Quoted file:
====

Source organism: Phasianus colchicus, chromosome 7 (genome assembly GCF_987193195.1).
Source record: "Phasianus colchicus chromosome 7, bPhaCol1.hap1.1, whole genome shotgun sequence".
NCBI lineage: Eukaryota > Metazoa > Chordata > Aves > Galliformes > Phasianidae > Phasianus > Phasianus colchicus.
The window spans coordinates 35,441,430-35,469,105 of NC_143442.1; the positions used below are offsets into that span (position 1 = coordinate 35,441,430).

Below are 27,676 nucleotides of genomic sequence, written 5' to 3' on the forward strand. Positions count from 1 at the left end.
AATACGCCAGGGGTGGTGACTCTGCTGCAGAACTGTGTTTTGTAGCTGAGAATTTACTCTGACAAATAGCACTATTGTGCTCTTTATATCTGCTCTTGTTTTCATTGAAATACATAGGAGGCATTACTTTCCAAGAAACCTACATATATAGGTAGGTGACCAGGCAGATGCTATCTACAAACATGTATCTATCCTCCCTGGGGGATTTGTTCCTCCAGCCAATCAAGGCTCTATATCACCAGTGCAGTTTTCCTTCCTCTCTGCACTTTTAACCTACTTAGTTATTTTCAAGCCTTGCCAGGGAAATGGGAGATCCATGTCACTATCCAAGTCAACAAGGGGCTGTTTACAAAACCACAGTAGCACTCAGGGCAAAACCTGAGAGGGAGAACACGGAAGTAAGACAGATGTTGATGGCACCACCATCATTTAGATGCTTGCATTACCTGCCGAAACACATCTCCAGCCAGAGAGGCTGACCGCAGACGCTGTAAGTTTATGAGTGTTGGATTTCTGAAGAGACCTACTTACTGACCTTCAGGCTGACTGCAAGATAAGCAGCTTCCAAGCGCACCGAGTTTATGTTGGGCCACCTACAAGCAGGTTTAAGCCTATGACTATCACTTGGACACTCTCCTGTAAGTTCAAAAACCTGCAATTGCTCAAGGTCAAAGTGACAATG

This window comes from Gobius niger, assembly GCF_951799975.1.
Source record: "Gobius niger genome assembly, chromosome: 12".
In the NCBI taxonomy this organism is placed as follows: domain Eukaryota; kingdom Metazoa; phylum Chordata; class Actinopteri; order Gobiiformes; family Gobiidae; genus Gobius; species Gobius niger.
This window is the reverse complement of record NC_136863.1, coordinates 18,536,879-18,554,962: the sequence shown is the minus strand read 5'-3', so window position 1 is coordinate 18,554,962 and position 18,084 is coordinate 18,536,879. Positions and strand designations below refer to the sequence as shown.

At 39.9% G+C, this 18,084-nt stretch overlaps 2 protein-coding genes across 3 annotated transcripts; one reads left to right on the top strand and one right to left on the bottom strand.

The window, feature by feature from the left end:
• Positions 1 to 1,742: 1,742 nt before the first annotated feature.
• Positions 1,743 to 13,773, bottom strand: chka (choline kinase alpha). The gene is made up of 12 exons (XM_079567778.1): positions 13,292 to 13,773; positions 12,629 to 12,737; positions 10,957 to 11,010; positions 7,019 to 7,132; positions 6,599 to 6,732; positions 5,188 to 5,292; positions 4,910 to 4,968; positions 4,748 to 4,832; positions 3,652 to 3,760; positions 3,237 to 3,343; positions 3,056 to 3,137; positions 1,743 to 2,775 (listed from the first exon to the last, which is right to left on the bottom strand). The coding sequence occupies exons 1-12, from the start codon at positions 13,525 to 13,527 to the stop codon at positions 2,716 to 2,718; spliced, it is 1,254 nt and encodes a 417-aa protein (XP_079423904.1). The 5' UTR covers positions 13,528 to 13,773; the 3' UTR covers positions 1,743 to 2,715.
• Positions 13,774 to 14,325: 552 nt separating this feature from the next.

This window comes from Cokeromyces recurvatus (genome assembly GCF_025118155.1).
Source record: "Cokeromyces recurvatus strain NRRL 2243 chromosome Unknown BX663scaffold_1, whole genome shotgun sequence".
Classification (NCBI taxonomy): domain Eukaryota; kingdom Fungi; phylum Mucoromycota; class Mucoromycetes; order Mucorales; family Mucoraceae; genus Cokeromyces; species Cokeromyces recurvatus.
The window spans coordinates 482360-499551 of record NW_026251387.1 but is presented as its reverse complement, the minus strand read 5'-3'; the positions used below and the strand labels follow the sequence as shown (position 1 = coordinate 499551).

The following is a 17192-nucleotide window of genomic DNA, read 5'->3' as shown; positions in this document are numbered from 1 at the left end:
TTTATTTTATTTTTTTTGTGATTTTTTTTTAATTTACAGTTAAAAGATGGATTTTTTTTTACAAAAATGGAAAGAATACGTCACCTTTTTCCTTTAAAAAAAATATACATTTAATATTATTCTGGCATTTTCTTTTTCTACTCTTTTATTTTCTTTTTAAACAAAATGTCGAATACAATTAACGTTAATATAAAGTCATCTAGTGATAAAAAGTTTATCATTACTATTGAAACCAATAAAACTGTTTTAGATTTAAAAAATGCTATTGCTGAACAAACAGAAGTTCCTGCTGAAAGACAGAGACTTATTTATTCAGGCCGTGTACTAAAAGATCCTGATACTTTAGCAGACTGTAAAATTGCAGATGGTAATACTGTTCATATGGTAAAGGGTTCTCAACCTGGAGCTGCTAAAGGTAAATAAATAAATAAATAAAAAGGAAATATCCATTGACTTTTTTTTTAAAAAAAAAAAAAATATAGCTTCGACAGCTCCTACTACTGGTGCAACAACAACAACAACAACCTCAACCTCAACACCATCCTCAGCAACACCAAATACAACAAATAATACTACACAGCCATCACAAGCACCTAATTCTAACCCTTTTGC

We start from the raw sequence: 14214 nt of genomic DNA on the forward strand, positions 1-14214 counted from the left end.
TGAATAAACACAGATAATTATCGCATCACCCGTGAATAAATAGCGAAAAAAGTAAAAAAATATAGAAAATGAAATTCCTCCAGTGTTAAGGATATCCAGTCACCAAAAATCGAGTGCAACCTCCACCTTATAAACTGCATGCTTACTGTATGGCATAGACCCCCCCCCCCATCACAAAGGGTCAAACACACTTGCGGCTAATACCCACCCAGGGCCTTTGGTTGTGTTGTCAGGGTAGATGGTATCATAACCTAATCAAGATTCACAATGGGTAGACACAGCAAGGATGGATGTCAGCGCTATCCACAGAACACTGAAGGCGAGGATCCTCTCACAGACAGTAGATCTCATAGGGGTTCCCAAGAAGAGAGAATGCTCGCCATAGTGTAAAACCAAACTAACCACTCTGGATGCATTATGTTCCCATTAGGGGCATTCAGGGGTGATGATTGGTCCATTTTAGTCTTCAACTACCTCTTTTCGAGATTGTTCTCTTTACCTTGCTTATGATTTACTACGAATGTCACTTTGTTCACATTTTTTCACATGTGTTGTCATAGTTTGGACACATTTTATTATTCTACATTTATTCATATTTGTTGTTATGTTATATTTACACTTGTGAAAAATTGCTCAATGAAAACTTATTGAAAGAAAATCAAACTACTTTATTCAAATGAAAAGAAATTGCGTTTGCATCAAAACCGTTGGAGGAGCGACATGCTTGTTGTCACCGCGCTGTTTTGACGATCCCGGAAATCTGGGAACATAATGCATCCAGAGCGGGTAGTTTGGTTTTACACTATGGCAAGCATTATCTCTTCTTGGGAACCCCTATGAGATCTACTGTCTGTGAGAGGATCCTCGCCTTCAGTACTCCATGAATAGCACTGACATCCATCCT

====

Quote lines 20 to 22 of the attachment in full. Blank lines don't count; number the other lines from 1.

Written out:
The following is a 17192-nucleotide window of genomic DNA, read 5'->3' as shown; positions in this document are numbered from 1 at the left end:
TTTATTTTATTTTTTTTGTGATTTTTTTTTAATTTACAGTTAAAAGATGGATTTTTTTTTACAAAAATGGAAAGAATACGTCACCTTTTTCCTTTAAAAAAAATATACATTTAATATTATTCTGGCATTTTCTTTTTCTACTCTTTTATTTTCTTTTTAAACAAAATGTCGAATACAATTAACGTTAATATAAAGTCATCTAGTGATAAAAAGTTTATCATTACTATTGAAACCAATAAAACTGTTTTAGATTTAAAAAATGCTATTGCTGAACAAACAGAAGTTCCTGCTGAAAGACAGAGACTTATTTATTCAGGCCGTGTACTAAAAGATCCTGATACTTTAGCAGACTGTAAAATTGCAGATGGTAATACTGTTCATATGGTAAAGGGTTCTCAACCTGGAGCTGCTAAAGGTAAATAAATAAATAAATAAAAAGGAAATATCCATTGACTTTTTTTTTAAAAAAAAAAAAAATATAGCTTCGACAGCTCCTACTACTGGTGCAACAACAACAACAACAACCTCAACCTCAACACCATCCTCAGCAACACCAAATACAACAAATAATACTACACAGCCATCACAAGCACCTAATTCTAACCCTTTTGC

We start from the raw sequence: 14214 nt of genomic DNA on the forward strand, positions 1-14214 counted from the left end.